Romania is where politics is synonymous with hyper-corruption and Byzantine machinations. So, it is hardly a surprise that the country is celebrating its tenth anniversary as an EU member and toasting the new year with a fresh political crisis. One among dozens in the last 27 years of post-communist democratization, this latest mess began with the Social Democratic Party winning the December 11, 2016 parliamentary election.
Little changes in this land of all possibilities precisely because it is “not a meritocracy…and substantively immoral,” as Alina Mungiu-Pippidi, professor of policy analysis and democracy at Berlin’s Hertie School of Governance, has put it. The PSD leader, Liviu Dragnea, proved the professor right by nominating as prime minister a political and professional non-entity, Sevil Shhaideh, who was unquestionably to serve as his puppet. In and of itself this was no scandal – after all, many of the 18 individuals who have served as prime ministers since 1990 have hardly been dynamos of talent, knowledge, and innovative energy, or even independent agents. Shhaideh, however, had an additional problem: her Syrian-born husband is a vocal supporter of Bashar Assad and the Hezbollah terrorist organization.
Romania’s president, Klaus Iohannis, said No to Shhaideh, fulfilling his constitutional duty to accept or reject a nominee. This prompted Dragnea, convicted of bribery and forging ballots during the 2012 parliamentary election and thus barred by law from becoming prime minister, to threaten to have the president suspended. The Constitutional Court was unlikely to do so and Dragnea instead provided a new nominee, Sorin Grindeanu, whom Iohannis accepted on December 30.
The new PM and his problem
The 43 year-old Grindeanu, a former vice-mayor of the city of Timișoara parliamentary deputy, and minister of Communication during Victor Ponta’s government (2012-2015), is a relatively better choice on the meritocracy scale. He has no obvious ethical challenges that have surfaced to date, the kind that make good fodder for the country’s quarrelsome, corrupt media or for legitimate political gripes. His one great unlawful act, according to media reports, is that he disregarded the ban on smoking in public buildings by lighting up in the office of the president of the Chamber of Deputies.
He has amassed no great wealth despite his association with some questionable businessmen in his home region of Banat, and his postgraduate degree in Military Sciences, Information and Public Order from the National Intelligence Academy of the Romanian Intelligence Service may mean nothing as regards who will pull his strings.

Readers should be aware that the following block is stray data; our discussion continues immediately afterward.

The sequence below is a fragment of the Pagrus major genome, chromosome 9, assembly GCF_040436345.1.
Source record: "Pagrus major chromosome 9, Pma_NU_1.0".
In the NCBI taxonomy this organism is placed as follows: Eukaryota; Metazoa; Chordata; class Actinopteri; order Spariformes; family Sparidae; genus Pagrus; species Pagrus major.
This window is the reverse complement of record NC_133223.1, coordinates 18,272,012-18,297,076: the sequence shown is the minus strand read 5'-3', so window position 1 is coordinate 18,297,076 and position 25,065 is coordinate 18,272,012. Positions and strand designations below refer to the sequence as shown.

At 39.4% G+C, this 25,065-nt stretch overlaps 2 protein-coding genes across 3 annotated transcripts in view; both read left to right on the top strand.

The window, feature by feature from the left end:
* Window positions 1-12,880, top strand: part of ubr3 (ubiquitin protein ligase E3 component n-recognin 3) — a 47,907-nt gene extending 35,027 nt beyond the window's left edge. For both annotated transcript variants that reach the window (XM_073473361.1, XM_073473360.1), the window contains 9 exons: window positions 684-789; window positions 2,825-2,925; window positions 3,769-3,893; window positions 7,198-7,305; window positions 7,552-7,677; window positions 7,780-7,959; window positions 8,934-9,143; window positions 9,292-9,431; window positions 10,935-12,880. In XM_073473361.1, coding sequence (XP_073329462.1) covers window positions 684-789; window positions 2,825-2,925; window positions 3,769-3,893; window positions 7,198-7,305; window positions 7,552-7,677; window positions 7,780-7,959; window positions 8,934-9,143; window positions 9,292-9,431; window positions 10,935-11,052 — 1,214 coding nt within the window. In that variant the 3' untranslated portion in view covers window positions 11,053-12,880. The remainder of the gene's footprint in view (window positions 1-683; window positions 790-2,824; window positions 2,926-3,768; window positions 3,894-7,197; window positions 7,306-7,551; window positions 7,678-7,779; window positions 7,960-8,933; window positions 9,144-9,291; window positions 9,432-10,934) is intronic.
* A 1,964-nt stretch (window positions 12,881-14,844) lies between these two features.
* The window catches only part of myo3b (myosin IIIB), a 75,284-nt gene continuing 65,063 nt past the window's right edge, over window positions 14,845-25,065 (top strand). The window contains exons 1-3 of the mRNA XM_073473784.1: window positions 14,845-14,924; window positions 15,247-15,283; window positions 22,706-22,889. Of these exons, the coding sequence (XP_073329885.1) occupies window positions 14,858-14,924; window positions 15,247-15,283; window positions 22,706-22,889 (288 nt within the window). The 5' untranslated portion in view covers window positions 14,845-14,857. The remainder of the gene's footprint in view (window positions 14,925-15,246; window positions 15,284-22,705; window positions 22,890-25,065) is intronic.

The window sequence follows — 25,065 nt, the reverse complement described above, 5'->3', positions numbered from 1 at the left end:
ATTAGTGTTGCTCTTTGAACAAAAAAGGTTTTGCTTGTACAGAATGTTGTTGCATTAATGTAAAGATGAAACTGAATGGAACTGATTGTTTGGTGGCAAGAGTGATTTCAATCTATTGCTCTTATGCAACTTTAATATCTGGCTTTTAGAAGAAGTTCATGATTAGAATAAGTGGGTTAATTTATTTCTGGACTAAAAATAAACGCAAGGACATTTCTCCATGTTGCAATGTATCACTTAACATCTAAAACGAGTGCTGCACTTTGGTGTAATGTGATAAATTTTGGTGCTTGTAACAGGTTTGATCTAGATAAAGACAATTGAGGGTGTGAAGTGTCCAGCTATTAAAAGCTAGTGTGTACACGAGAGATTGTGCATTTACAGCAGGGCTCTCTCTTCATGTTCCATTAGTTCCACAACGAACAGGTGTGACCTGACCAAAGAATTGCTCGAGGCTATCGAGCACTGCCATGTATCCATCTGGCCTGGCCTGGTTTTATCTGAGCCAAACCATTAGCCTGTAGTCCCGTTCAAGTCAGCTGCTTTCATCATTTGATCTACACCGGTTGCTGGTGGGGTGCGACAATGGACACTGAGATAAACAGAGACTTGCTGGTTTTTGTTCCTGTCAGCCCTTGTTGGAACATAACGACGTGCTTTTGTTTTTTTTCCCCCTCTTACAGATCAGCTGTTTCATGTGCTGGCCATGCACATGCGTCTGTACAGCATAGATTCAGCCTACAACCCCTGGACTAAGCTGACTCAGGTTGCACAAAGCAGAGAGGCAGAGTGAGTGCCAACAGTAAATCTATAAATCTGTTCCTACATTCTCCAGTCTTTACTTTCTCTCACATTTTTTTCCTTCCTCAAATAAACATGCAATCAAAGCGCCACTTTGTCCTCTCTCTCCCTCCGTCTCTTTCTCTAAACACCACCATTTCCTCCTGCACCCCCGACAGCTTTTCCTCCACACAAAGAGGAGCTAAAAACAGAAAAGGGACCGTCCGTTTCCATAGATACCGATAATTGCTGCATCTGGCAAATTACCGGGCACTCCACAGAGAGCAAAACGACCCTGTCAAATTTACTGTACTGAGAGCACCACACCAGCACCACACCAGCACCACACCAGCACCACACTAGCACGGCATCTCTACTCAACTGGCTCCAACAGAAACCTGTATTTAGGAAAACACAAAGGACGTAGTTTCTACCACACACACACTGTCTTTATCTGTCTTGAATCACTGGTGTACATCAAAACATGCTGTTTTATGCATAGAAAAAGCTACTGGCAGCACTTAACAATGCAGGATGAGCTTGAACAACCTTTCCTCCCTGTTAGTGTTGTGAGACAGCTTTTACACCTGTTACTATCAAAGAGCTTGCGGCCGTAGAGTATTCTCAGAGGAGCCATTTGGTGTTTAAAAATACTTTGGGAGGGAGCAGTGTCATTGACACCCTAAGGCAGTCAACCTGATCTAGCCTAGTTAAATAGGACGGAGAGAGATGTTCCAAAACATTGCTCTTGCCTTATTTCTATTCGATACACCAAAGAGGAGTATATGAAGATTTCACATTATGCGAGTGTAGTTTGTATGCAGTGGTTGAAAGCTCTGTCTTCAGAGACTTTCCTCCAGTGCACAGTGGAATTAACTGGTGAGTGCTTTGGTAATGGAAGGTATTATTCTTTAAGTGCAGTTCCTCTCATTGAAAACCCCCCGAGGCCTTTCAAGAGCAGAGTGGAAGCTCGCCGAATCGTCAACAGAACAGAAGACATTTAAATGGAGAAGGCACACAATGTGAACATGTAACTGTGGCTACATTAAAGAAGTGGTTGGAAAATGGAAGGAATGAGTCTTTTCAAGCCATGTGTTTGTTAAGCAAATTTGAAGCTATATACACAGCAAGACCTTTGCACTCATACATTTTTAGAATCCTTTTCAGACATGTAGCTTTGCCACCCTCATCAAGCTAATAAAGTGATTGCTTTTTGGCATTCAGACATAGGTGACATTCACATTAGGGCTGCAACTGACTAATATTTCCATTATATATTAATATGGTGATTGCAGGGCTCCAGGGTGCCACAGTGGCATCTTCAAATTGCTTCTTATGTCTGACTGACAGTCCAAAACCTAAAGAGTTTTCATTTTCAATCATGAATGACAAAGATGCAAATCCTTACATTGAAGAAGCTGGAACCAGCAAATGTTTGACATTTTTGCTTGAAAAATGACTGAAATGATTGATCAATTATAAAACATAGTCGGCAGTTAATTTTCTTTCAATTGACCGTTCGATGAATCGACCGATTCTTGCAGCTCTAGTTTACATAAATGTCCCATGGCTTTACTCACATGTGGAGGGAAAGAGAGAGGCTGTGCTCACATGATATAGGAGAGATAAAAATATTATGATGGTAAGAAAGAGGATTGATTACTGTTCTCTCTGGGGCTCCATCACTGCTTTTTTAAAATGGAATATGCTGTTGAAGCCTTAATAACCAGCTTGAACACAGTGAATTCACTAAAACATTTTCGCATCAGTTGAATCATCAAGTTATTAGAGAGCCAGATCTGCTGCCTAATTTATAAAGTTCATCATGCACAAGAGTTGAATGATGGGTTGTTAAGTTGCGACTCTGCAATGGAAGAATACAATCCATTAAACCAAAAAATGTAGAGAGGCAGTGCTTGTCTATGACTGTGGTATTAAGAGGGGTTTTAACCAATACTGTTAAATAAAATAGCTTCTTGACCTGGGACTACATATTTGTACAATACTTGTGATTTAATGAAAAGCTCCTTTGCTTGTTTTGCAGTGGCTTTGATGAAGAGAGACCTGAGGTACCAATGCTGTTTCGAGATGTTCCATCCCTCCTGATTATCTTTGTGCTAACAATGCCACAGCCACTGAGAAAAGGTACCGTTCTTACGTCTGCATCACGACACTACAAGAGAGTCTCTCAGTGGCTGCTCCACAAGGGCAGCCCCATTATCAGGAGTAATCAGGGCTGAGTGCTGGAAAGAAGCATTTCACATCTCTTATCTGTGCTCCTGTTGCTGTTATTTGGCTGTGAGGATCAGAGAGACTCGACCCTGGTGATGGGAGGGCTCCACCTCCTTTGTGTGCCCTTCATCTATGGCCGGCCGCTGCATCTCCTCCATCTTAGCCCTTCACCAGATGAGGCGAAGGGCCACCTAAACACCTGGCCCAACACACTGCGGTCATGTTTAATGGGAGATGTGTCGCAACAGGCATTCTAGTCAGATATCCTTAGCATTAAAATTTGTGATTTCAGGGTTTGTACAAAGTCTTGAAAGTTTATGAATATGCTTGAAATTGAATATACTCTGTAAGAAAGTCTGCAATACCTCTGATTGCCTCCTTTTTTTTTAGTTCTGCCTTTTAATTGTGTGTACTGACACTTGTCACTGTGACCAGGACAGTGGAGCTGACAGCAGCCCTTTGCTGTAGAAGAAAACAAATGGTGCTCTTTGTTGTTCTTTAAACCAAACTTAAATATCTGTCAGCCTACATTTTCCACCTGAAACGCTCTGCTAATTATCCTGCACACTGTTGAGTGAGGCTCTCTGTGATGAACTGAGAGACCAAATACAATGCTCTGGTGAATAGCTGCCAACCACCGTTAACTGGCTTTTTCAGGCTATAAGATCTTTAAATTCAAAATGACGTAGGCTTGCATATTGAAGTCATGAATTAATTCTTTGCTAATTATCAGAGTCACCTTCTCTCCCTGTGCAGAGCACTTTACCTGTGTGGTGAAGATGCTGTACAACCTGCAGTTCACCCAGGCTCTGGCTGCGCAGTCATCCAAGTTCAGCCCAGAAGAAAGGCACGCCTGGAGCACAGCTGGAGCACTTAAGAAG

Grindeanu’s biggest problem is his admission that he will have a “subordinate relationship” vis-à-vis Dragnea, the clearly identified éminence grise of the new government. Grindeanu faces three related ethical issues. First, as prime minister he is answerable to the country and its people and not to the head of his party. Second, he is signalling thereby subordination to a man who is a poster child for illegal acts threatening the democratic edifice and who openly refuses to renounce his ambition to become prime minister. Third, together with the PSD-ALDE (a partner party) majority in parliament, Grindeanu will be used to change the law preventing Dragnea from realizing that ambition. In a parliament with the opposition in disarray and perhaps without enough votes, that could well happen. Besides, PSD members also head the judicial commissions in the Chamber of Deputies and the Senate, with 12 out of 25 and five out of 11 seats, respectively.
Dragnea gave a revelatory media interview just days after he nominated Shhaideh. He hinted that her tenure might be temporary, that when she “tires” on the job, he would take over, once the law barring him had changed. There is no indication that he thinks any differently now.
Immorality on the move
It is the immorality of this possibility and the way it is pursued that is offensive and harmful to democracy. But then again, was it any more moral for Dragnea not to permanently retire from politics after his conviction? He is not alone, of course. Hundreds of local, regional and national politicians have been indicted and convicted in the last few years of an impressive array of corrupt practices, yet some continue their so-called public service. Former PSD Prime Minister Ponta, for example, indicted in 2015 for alleged conflict of interests, forgery, complicity in tax evasion and money laundering, was re-elected to the Chamber of Deputies in 2016. The conscience of Romania’s politicians has never driven them to behave better, be penitent for their various unlawful and unethical acts, or develop the good sense and decency to leave public life after being convicted in a court of law.
Despite corruption in every area of public life, Romania has made progress in the last 27 years. It is not threatened by right-wing populist parties as are other countries in the neighbourhood and there is no danger from left-wing populism either. Its economy has been improving, grew in 2016 and is expected to grow by 3.6 percent in 2017. Unfortunately, political maturity and the stability it brings are sadly lacking – since 1989, Romania has changed prime ministers faster than Italy did from the end of World War II, although not quite as fast as Greece. While its fight against corruption has significantly picked up in recent years, it appears to be a case of using a teaspoon to bail out a leaky boat in the middle of a vast ocean.
Mungiu-Pippidi’s cautiously optimistic view that in the aftermath of December’s election, “corruption will not grow again (it did not decline, however, at least not to date),” has sadly and blatantly already been refuted. This begs the question: what did Grindeanu mean when he said on January 4 that he wants a Romania that is “normal”?
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